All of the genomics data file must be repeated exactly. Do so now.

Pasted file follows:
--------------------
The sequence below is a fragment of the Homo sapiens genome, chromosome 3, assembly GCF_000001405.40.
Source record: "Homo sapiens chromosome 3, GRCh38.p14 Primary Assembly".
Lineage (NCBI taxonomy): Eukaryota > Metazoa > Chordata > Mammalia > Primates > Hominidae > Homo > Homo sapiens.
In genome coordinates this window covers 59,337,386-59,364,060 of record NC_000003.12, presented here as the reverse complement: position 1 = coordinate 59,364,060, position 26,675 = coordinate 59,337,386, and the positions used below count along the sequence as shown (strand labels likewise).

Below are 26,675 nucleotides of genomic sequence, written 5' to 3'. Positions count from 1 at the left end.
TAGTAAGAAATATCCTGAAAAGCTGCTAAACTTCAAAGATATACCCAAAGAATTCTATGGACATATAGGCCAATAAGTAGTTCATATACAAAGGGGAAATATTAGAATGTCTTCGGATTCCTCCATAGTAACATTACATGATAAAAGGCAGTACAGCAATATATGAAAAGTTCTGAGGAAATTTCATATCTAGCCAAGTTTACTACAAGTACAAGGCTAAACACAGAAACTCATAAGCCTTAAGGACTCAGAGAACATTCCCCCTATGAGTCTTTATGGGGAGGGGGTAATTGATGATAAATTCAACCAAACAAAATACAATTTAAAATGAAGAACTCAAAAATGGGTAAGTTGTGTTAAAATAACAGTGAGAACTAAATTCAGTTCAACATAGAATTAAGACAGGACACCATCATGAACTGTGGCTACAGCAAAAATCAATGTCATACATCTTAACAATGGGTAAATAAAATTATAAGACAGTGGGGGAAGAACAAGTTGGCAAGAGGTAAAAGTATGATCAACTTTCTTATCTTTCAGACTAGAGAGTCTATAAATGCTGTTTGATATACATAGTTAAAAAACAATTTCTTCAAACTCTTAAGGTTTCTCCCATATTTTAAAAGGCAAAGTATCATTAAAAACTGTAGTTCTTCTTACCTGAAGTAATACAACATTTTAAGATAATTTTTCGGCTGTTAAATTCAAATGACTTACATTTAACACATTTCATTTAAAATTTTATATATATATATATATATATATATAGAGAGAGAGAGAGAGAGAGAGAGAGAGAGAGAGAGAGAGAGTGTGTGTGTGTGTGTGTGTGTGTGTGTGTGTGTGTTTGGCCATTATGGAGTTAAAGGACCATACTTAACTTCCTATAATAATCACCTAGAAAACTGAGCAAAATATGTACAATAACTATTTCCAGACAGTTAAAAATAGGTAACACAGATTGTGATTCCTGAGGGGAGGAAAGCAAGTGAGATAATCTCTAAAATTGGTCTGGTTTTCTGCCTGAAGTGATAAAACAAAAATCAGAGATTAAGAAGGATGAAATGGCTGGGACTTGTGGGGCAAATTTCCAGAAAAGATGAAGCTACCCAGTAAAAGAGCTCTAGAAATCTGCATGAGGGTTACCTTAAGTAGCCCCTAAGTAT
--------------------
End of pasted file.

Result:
The sequence below is a fragment of the Homo sapiens genome, chromosome 3, assembly GCF_000001405.40.
Source record: "Homo sapiens chromosome 3, GRCh38.p14 Primary Assembly".
Lineage (NCBI taxonomy): Eukaryota > Metazoa > Chordata > Mammalia > Primates > Hominidae > Homo > Homo sapiens.
In genome coordinates this window covers 59,337,386-59,364,060 of record NC_000003.12, presented here as the reverse complement: position 1 = coordinate 59,364,060, position 26,675 = coordinate 59,337,386, and the positions used below count along the sequence as shown (strand labels likewise).

Below are 26,675 nucleotides of genomic sequence, written 5' to 3'. Positions count from 1 at the left end.
TAGTAAGAAATATCCTGAAAAGCTGCTAAACTTCAAAGATATACCCAAAGAATTCTATGGACATATAGGCCAATAAGTAGTTCATATACAAAGGGGAAATATTAGAATGTCTTCGGATTCCTCCATAGTAACATTACATGATAAAAGGCAGTACAGCAATATATGAAAAGTTCTGAGGAAATTTCATATCTAGCCAAGTTTACTACAAGTACAAGGCTAAACACAGAAACTCATAAGCCTTAAGGACTCAGAGAACATTCCCCCTATGAGTCTTTATGGGGAGGGGGTAATTGATGATAAATTCAACCAAACAAAATACAATTTAAAATGAAGAACTCAAAAATGGGTAAGTTGTGTTAAAATAACAGTGAGAACTAAATTCAGTTCAACATAGAATTAAGACAGGACACCATCATGAACTGTGGCTACAGCAAAAATCAATGTCATACATCTTAACAATGGGTAAATAAAATTATAAGACAGTGGGGGAAGAACAAGTTGGCAAGAGGTAAAAGTATGATCAACTTTCTTATCTTTCAGACTAGAGAGTCTATAAATGCTGTTTGATATACATAGTTAAAAAACAATTTCTTCAAACTCTTAAGGTTTCTCCCATATTTTAAAAGGCAAAGTATCATTAAAAACTGTAGTTCTTCTTACCTGAAGTAATACAACATTTTAAGATAATTTTTCGGCTGTTAAATTCAAATGACTTACATTTAACACATTTCATTTAAAATTTTATATATATATATATATATATATATAGAGAGAGAGAGAGAGAGAGAGAGAGAGAGAGAGAGAGAGAGTGTGTGTGTGTGTGTGTGTGTGTGTGTGTGTGTGTTTGGCCATTATGGAGTTAAAGGACCATACTTAACTTCCTATAATAATCACCTAGAAAACTGAGCAAAATATGTACAATAACTATTTCCAGACAGTTAAAAATAGGTAACACAGATTGTGATTCCTGAGGGGAGGAAAGCAAGTGAGATAATCTCTAAAATTGGTCTGGTTTTCTGCCTGAAGTGATAAAACAAAAATCAGAGATTAAGAAGGATGAAATGGCTGGGACTTGTGGGGCAAATTTCCAGAAAAGATGAAGCTACCCAGTAAAAGAGCTCTAGAAATCTGCATGAGGGTTACCTTAAGTAGCCCCTAAGTAT